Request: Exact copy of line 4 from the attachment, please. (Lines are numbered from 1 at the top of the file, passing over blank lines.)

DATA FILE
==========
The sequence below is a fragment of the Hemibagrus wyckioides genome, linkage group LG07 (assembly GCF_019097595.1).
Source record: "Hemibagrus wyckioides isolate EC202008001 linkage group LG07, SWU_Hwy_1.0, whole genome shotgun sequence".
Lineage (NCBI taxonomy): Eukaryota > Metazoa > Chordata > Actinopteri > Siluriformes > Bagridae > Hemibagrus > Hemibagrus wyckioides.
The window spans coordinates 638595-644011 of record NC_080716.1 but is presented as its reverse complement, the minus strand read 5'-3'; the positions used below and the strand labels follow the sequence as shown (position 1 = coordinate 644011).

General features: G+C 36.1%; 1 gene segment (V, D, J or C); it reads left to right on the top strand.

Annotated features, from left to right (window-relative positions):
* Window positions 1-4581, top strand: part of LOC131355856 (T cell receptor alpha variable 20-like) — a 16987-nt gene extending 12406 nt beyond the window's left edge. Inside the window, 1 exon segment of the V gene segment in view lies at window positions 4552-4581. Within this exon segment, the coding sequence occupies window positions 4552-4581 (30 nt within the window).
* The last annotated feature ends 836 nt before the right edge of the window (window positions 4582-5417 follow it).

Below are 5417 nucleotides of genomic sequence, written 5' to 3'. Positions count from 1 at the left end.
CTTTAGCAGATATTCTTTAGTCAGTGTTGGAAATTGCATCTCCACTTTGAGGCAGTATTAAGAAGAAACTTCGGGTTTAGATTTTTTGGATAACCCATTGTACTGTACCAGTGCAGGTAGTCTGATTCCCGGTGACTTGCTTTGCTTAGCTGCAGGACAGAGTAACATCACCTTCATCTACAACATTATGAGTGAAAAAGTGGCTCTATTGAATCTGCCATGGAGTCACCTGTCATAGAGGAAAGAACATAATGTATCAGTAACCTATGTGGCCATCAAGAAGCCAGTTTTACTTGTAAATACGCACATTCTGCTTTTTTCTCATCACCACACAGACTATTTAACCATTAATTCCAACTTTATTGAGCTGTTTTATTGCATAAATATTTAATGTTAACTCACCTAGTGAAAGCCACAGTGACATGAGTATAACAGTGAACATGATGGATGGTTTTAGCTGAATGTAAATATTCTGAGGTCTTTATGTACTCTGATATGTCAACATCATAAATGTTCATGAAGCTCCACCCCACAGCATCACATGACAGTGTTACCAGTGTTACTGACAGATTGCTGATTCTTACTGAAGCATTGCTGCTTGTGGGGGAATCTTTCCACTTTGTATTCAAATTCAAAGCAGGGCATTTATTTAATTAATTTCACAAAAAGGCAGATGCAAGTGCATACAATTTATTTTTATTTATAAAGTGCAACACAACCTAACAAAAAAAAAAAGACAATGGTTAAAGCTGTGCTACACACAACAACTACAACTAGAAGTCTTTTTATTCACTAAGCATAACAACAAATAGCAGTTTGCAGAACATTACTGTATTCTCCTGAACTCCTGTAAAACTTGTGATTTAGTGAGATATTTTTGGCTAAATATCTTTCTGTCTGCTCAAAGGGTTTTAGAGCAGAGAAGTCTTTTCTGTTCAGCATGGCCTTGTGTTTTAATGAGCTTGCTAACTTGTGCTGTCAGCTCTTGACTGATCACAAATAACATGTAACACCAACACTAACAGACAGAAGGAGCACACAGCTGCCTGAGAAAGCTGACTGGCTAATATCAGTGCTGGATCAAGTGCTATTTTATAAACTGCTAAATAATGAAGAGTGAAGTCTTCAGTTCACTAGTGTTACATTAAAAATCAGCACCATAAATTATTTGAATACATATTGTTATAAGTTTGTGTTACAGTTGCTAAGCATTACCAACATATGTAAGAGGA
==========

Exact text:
The window spans coordinates 638595-644011 of record NC_080716.1 but is presented as its reverse complement, the minus strand read 5'-3'; the positions used below and the strand labels follow the sequence as shown (position 1 = coordinate 644011).